If you are a recent graduate, there is no question that you possess a set of freshly honed research skills that you can put to immediate use in a professional context. That being said, attempt to determine what specific types of knowledge your customers and associates crave. Then, build your area of expertise around them. And when you have downtime, read trade journals, relevant industry publications, and watch YouTube videos from industry thought leaders. When you make yourself a resource for solving problems, you build credibility and are seen as a source of information.
Build your network.
Effective networking is not about serving yourself. Rather, finding ways to make other people more successful. Successful producers understand that real networking is about generosity not greed. It is about giving before you receive. Learning how to help others succeed is the key ingredient in your networking process.
The great myth of networking is that you to reach out to others only at the time of need. This is incorrect. Successful individuals built their network long before they needed anything at all. Creating a community is not a short-term solution or one-off activity only to be used when necessary. Building a powerful network is a journey not a destination. It begins with a predetermined plan and a strategy to carry it out. The strategy is built upon the constant process of connecting – of offering and asking for help. When you put people in touch with one another and give your time, expertise, and share freely, the pie gets bigger for everyone.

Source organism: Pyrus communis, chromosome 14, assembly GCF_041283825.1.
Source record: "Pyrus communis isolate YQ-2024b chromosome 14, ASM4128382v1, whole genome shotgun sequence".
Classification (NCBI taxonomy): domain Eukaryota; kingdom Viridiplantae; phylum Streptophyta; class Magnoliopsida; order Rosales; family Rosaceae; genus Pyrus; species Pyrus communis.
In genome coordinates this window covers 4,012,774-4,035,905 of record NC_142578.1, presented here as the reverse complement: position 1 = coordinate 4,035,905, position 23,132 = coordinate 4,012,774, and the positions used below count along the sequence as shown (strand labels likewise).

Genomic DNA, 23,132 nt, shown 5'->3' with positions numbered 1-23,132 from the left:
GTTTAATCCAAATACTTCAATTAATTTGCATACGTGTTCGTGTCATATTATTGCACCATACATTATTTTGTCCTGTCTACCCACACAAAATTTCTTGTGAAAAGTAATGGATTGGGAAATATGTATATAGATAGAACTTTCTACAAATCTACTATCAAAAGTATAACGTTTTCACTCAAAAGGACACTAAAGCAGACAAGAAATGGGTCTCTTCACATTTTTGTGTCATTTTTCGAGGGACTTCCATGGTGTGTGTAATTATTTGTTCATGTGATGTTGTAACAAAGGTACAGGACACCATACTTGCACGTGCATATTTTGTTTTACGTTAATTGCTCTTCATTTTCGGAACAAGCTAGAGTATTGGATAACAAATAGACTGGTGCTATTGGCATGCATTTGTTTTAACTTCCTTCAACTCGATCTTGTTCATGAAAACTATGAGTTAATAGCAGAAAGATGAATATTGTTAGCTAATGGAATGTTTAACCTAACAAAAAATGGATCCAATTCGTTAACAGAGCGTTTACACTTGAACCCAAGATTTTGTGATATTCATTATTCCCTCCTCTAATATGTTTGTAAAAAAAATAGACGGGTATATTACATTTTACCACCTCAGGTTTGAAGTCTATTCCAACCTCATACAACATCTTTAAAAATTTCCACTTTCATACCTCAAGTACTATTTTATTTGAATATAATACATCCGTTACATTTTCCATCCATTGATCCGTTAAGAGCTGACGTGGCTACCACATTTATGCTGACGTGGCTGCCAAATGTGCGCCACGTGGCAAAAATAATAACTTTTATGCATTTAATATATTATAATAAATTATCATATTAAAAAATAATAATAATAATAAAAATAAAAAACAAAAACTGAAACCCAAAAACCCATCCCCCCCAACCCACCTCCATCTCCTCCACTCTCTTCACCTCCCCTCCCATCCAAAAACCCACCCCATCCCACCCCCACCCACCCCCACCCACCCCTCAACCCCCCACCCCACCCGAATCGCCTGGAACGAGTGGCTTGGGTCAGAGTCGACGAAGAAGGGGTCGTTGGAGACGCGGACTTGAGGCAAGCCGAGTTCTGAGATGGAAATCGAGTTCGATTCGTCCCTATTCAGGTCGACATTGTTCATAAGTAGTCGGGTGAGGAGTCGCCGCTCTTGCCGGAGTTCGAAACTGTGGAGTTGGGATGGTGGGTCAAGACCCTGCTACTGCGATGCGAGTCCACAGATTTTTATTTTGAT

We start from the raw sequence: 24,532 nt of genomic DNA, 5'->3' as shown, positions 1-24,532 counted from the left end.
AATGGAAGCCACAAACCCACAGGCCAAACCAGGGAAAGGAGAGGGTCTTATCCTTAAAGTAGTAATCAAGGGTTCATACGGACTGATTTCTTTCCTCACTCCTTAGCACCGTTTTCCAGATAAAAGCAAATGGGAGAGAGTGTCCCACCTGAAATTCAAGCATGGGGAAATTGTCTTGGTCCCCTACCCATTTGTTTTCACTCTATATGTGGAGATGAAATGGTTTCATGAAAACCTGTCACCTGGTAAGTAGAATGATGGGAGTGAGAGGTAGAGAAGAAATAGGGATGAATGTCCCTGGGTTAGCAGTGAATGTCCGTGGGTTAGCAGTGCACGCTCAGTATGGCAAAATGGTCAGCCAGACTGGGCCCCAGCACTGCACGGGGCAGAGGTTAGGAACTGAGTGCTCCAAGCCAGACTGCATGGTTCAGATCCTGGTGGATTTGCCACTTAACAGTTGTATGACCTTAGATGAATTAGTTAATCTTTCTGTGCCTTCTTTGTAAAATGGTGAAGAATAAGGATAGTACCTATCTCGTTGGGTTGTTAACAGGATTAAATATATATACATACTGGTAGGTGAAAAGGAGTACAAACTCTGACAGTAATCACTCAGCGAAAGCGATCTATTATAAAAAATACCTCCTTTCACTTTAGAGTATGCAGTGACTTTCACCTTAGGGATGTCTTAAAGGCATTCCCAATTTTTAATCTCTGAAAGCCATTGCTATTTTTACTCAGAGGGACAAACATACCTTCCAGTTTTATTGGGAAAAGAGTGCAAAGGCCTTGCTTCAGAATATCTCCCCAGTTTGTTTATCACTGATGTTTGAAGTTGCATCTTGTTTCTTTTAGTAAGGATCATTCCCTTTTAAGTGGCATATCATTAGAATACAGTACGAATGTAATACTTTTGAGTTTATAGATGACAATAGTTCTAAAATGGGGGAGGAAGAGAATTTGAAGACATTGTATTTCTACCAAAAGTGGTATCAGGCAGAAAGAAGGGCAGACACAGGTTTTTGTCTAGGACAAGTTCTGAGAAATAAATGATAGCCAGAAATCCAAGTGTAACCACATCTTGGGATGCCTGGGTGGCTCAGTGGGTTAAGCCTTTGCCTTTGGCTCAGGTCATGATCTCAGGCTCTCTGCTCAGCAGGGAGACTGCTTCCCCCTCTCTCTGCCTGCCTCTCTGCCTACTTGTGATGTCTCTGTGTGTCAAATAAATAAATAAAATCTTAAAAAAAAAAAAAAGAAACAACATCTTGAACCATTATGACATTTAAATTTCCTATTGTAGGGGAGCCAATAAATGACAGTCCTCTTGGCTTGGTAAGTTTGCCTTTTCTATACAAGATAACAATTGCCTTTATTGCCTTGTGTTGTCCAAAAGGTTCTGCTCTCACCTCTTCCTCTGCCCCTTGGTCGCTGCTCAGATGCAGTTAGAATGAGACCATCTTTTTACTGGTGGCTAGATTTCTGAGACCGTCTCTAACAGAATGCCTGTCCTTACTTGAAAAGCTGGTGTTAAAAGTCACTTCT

If you are new to the industry, you should build a deep and varied network of trusted colleagues who will provide you with counsel and advice as you progress at work. These individuals will serve as catalysts and a sounding board on your quest to become a credible and trustworthy source.
Work on your personal brand.
As stated in the May 2017 column, personal brand really does matter. As you build your book of business, you need to communicate a strong personal brand to create trust and attract clients, prospects, and centers of influence.